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David Meintjes, Telviva CEO talks: 6 intelligent business communication platforms trends

David Meintjes, Telviva CEO talks: 6 intelligent business communication platforms trends

Written by Staff Writer

25/11/2021

By Charndré Emma Kippie

 

David is a qualified Chartered Accountant who holds a Masters degree in Business Management from the University of Johannesburg. He has been a key Internet business player from the start, serving as FD, Commercial Director and CEO of UUNET SA, the first commercial ISP in South Africa in 1996. After serving as COO of software development company Korbitec Holdings, David became Chairman of Connectnet and Connection Telecom. From January 2010 he took up an operational role in the business to support its rapid growth phase and changed the name to Telviva to support the company’s international expansion.

 

Please could you tell us a bit about your leadership style and work at Telviva?

The internet industry has taught us how rapidly technology changes, and how to manage a fast-growing business and build a winning team that embraces change. This is crucial if we are to manage the ongoing challenge of introducing new technologies, getting rid of technical debt and keeping customers satisfied.

Getting this right requires maximum engagement and output by a smart leadership team which requires a special culture that adopts a “customer first” approach, embraces differences of opinion, and promotes transparency, honesty and acting in a way that builds trust. All of this has to be led from the top.

Cloud services, both globally and locally, have accelerated and this is the new frontier driving change in our personal lives and business models. Telviva helps business customers navigate these changes by providing market-leading solutions that synchronise voice, video, chat and data, in order to provide context that helps improve the customer experience, from the first point of contact to customer service and onwards.

 

What sparked your interest in intelligent business communication?

We are faced with an avalanche of communication channels, which brings along with it a factor increase in the amount of time it takes to work through it all. Having the ability to get to the point quicker becomes critical to navigate the day and to get rid of the noise.

 

What is your vision for the future of Telviva?

To enable better quality conversations with all the channels of communication in and out of a business. This is the new frontier: to enable more contextual communication through working with the identity of a person (either through CLI, voice authentication or login credentials), history of prior engagements and the content (mostly captured in a customer relationship management system either via a voice recording, transcription thereof and or simply notes).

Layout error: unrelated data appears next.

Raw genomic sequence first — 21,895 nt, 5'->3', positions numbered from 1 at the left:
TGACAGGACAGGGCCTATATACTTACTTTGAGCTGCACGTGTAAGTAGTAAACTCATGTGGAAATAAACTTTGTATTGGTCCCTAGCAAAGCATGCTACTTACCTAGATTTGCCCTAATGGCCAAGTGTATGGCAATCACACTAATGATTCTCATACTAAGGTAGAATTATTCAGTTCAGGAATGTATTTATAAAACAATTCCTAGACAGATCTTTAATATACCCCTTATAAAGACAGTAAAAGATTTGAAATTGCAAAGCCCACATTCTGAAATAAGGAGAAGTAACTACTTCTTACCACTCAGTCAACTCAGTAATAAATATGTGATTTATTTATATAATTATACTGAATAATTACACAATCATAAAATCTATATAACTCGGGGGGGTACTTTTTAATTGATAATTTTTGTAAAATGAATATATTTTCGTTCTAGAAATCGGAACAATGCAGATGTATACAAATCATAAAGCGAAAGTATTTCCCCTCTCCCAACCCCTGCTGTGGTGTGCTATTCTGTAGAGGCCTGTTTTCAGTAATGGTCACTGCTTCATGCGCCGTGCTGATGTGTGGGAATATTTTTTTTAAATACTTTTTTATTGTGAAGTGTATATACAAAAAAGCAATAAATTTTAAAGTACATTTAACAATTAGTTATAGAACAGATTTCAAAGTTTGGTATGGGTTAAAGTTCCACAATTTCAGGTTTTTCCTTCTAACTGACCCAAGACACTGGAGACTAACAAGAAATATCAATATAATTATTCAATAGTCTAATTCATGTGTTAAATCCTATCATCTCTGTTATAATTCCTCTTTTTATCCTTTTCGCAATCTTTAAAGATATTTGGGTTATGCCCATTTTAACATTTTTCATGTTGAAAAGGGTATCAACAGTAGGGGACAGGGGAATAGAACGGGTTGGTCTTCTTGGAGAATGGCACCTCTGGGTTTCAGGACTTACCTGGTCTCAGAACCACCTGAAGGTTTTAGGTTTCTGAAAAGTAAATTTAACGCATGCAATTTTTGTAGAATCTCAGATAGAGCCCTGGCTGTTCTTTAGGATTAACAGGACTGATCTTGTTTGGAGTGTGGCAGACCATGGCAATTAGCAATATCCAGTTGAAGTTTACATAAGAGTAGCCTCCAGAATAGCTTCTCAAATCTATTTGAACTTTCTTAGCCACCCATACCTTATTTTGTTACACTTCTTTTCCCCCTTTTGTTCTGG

What valuable tips do you have for those working in your line of expertise?

  • Keep learning because things are changing rapidly; be “change fit”.
  • Leverage yourself by learning from others and taking the time to teach others.
  • You can’t possibly know everything – ask a friend/colleague who knows answers. Build those relationships.
  • Even if you are smart, stay humble. Being the “smart ass” negates the two previous points.

 

What trends are you seeing in South Africa regarding intelligent business communication platforms?

We are likely to see several trends that are already gaining traction to gather even more momentum over the next few years.

 

Breaking down silos

Historically, various systems were handled in silos. Many customer relationship management (CRM) systems can deal with various channels elegantly, just not audio, whereas cloud-based PBX solutions can deal with all channels but still need to communicate effectively with CRM solutions, so there is a balancing act. The thinking over the next few years is going to be around fusing these silos.

Until now, most business communication was over voice and email. Those days are gone, and to be relevant today a business needs to have the capacity to handle voice and email, but also the high-pace environment of video and chat functionality on social media and the web. These channels all need to work in harmony.

 

Head in the cloud

The pandemic has accelerated cloud adoption. This allows companies to leverage more of the applications available in the cloud, such as high-end analytics, including transcriptions and voice sentiment analysis. This powerful capability immediately enhances a business’s intelligence.

 

Mobile-first